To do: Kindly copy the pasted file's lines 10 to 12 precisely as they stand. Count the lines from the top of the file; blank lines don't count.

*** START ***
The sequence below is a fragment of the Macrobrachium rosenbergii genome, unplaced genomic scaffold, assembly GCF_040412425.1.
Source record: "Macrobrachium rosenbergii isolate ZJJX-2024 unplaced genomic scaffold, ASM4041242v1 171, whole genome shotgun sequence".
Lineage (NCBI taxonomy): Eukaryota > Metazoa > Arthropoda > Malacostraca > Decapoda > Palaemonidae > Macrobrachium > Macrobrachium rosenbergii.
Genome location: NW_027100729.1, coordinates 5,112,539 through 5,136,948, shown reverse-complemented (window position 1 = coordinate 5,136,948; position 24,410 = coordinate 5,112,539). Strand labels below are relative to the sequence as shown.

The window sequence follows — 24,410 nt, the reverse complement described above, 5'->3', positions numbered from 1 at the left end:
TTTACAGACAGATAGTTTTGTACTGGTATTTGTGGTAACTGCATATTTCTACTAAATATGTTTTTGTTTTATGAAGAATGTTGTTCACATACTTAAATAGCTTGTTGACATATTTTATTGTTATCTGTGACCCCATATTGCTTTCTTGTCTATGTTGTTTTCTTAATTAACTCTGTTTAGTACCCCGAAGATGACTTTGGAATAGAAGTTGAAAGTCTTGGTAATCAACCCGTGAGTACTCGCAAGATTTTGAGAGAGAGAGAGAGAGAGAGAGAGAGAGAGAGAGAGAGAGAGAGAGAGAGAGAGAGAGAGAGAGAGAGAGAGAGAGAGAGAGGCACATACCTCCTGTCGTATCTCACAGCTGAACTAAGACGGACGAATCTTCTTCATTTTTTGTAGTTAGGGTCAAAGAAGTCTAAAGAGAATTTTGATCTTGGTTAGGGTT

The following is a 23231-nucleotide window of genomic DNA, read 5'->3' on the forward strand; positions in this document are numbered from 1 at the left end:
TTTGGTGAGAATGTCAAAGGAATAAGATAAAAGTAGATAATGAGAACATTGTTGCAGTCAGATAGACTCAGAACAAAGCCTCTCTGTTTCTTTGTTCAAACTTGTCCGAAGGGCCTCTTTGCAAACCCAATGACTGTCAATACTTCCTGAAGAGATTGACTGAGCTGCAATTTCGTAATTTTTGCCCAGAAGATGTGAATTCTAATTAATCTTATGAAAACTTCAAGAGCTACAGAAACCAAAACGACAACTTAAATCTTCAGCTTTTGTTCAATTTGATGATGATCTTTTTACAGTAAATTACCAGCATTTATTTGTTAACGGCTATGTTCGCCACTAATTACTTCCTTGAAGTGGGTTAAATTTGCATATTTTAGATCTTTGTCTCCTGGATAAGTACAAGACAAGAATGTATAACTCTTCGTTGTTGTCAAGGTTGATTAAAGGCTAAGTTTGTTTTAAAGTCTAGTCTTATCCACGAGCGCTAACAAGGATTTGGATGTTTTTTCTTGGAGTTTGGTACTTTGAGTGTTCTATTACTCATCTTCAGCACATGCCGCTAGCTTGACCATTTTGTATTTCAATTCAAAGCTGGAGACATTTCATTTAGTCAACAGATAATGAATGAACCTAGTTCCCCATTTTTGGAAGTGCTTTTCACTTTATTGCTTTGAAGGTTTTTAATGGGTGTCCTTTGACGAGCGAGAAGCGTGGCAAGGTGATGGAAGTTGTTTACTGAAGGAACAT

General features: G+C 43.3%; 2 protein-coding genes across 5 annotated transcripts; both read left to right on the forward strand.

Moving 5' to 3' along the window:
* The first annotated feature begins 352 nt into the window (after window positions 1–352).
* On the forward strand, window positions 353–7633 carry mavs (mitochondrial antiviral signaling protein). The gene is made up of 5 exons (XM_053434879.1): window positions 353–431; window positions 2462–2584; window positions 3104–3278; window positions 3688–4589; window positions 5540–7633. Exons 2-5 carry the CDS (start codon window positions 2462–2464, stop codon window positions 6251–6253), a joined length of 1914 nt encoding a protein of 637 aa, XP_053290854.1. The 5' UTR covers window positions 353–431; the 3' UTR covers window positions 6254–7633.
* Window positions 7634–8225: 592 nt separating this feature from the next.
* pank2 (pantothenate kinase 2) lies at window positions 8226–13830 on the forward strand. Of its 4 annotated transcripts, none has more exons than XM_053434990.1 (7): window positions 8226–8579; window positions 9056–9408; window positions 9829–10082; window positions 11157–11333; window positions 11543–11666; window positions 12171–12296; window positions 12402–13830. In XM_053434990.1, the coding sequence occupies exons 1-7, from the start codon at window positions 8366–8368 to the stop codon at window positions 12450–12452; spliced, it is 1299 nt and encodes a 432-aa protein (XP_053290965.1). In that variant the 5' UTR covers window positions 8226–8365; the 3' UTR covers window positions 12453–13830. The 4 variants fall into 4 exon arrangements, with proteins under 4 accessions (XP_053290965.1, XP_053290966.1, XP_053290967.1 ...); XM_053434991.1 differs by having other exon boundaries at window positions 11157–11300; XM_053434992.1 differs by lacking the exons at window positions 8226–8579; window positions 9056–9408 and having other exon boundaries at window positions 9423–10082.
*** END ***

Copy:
Moving 5' to 3' along the window:
* The first annotated feature begins 352 nt into the window (after window positions 1–352).
* On the forward strand, window positions 353–7633 carry mavs (mitochondrial antiviral signaling protein). The gene is made up of 5 exons (XM_053434879.1): window positions 353–431; window positions 2462–2584; window positions 3104–3278; window positions 3688–4589; window positions 5540–7633. Exons 2-5 carry the CDS (start codon window positions 2462–2464, stop codon window positions 6251–6253), a joined length of 1914 nt encoding a protein of 637 aa, XP_053290854.1. The 5' UTR covers window positions 353–431; the 3' UTR covers window positions 6254–7633.